My daughter got to ride in the police car with blue lights flashing, keeping the traffic behind him while I sat in the passenger seat of my car and the lovely policelady drove my injured vehicle to the next parking layby, there was my next blessing:

  • The layby was out of sight but really not that far so my inner wheel was not damaged by being driven on with a completely flat falling off tyre.
 Just as we were pulling into the layby the next blessing was rushing to get in:
  • The breakdown recovery man phoned to say he was very close.  This meant two blessings really, the police could go and continue their great work on our streets and roads AND we didn't have to wait long to be recovered .
So you would think that was the end of the story ....... however it was not.  The lovely recovery man asked me if I had a spare tyre and I was certain I did not, remembering seeing a can of the gunk that is supposed to make do for a spare as most cars have these days.  He did some ringing round to find a tyre place open on bank holiday Monday then proceeded to go take my wheel off to take it away to get it fixed.  He needed a key, I had no idea what he was talking about, just that he needed something to get my tyre off.  So along came the next blessing:
  •  I could not think where I would have such a thing stored other than under the floor of my boot where I kept an emergency blanket, etc.  He opened the back up, we had to take some of my scooter bits out which thankfully my husband had put in, in pieces so that I could get it out (another blessing!) under the floor was a tray which made the recovery man do a 'hang on a minute' noise.  He lifted the tray and there snuggled like a babe in a rocker was my spare tyre. This of course meant no trip to get a very expensive bank holiday tyre replaced, instead we were back on the road with 30 minutes.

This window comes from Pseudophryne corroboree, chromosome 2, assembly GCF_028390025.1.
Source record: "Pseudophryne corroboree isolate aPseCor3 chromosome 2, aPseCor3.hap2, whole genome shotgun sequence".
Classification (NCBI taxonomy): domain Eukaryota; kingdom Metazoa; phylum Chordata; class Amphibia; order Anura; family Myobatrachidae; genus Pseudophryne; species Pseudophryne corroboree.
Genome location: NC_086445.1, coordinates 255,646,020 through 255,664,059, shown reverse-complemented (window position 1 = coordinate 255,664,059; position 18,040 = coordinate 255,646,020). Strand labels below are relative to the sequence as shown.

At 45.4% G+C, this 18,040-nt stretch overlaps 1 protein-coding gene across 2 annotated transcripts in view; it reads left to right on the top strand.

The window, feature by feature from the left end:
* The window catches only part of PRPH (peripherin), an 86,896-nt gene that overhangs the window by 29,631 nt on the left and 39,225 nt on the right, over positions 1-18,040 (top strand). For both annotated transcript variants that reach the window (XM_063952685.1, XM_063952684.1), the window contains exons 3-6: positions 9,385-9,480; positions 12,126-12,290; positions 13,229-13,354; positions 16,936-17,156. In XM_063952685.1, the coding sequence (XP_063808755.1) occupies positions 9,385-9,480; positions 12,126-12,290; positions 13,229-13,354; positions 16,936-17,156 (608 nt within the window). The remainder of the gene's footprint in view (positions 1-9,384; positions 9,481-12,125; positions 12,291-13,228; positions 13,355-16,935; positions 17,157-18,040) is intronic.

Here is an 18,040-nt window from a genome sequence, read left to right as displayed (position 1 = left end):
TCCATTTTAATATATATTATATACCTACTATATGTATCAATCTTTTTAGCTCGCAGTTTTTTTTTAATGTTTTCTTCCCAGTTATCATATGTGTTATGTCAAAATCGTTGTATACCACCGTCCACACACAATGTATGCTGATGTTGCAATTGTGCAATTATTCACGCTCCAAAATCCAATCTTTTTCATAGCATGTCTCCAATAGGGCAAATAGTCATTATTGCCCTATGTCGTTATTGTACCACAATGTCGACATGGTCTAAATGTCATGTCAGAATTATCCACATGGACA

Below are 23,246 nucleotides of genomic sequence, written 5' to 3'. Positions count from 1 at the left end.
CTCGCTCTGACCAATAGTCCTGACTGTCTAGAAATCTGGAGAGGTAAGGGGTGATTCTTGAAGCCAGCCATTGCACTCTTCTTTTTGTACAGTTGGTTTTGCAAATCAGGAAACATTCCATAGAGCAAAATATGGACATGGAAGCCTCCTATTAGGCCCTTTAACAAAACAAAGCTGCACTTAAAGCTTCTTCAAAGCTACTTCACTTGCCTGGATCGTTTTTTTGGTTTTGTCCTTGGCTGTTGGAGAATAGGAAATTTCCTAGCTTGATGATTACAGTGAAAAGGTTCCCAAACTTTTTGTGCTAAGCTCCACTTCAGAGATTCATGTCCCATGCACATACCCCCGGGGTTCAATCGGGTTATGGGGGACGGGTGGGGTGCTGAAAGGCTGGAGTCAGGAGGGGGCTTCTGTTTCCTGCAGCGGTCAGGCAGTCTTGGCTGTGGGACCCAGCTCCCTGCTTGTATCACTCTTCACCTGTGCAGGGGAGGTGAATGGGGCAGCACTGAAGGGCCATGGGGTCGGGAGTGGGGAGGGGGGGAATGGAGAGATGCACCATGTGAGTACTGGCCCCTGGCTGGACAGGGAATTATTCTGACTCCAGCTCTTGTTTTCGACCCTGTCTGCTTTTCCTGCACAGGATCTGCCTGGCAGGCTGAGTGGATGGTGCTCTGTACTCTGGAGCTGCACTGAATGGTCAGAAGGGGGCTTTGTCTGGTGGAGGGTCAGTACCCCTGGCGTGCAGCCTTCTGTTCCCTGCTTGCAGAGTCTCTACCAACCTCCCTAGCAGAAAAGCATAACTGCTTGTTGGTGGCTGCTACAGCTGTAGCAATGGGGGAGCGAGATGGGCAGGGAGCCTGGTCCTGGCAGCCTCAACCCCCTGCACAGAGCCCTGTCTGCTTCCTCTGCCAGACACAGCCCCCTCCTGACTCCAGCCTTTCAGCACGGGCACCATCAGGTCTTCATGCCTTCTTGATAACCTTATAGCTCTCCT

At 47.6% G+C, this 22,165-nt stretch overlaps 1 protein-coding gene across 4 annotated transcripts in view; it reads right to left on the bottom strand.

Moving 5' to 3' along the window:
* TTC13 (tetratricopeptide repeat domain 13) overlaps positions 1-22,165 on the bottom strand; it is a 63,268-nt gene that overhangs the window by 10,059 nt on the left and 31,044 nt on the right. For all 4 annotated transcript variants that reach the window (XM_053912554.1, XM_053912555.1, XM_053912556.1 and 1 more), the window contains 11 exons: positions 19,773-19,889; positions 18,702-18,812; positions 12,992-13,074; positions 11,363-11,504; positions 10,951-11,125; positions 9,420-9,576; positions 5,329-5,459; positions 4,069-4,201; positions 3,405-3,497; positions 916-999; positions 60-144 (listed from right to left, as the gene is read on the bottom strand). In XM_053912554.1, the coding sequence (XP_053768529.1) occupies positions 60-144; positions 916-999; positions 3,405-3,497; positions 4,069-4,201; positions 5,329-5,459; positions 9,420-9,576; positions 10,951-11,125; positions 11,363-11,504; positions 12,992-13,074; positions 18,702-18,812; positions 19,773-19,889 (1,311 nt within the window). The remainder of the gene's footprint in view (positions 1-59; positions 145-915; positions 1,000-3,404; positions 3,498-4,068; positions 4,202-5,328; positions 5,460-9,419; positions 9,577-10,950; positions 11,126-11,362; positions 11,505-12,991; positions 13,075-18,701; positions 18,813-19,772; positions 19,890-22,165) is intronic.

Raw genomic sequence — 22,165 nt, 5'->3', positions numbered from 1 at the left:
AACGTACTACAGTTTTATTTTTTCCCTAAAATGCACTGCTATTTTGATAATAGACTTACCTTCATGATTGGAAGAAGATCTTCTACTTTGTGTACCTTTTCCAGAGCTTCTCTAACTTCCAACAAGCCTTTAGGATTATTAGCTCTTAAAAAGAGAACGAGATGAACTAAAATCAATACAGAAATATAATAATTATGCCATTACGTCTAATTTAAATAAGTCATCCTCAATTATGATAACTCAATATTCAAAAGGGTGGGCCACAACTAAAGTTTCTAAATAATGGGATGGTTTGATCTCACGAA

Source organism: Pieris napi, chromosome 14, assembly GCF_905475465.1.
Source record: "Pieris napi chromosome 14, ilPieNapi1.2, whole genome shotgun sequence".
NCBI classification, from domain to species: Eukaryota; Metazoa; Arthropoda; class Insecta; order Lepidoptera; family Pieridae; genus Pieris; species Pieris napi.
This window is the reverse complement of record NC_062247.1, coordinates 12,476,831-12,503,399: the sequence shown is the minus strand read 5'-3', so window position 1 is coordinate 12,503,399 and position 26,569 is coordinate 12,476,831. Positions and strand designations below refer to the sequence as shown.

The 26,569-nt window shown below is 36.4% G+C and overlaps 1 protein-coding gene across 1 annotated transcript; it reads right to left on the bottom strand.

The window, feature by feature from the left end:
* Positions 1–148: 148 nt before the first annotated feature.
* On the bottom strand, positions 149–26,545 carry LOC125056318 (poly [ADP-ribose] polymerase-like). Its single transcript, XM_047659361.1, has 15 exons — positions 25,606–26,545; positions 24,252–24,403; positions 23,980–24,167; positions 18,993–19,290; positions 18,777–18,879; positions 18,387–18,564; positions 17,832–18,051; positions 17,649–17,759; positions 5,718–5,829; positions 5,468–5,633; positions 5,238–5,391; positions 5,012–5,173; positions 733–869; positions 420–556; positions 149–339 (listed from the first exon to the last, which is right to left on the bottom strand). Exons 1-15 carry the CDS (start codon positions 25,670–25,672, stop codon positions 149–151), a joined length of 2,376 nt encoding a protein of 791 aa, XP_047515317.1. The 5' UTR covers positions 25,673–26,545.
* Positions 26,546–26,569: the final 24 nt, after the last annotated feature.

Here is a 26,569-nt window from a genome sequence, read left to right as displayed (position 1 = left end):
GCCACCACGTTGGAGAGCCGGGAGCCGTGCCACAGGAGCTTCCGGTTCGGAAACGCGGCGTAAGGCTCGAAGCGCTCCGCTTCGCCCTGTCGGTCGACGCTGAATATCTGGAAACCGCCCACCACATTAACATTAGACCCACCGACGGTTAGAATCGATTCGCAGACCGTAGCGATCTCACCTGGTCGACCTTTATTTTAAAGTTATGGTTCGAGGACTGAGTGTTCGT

The life lessons for us both were obvious the rest of the journey home.  My daughter learnt lots about road safety, she was very sobered to see that if we had broken down just a few miles further on there was no safety barrier and we would have had to try and climb (with my poor old body) up an embankment to be safe.  I now have the peace of mind, knowing that she will know exactly what she needs to do if every caught in a similar situation.

Now you would think that one tyre related incident would be quite enough for one family.  However just a few weeks earlier my husband and I had a near miss with a lorry losing a pair of tyres which we watched bounce across the motorway to hit the central reservation so hard that they then bounced back in front of us and UP a slip road.  Despite feeling quite jet lagged having just come off a night flight my hero of a husband kept his cool and we got home in one piece.

So that's all I am going to say about TYRES, except to reiterate that enough is enough, could all tyres just stay on their vehicles for the foreseeable future please!!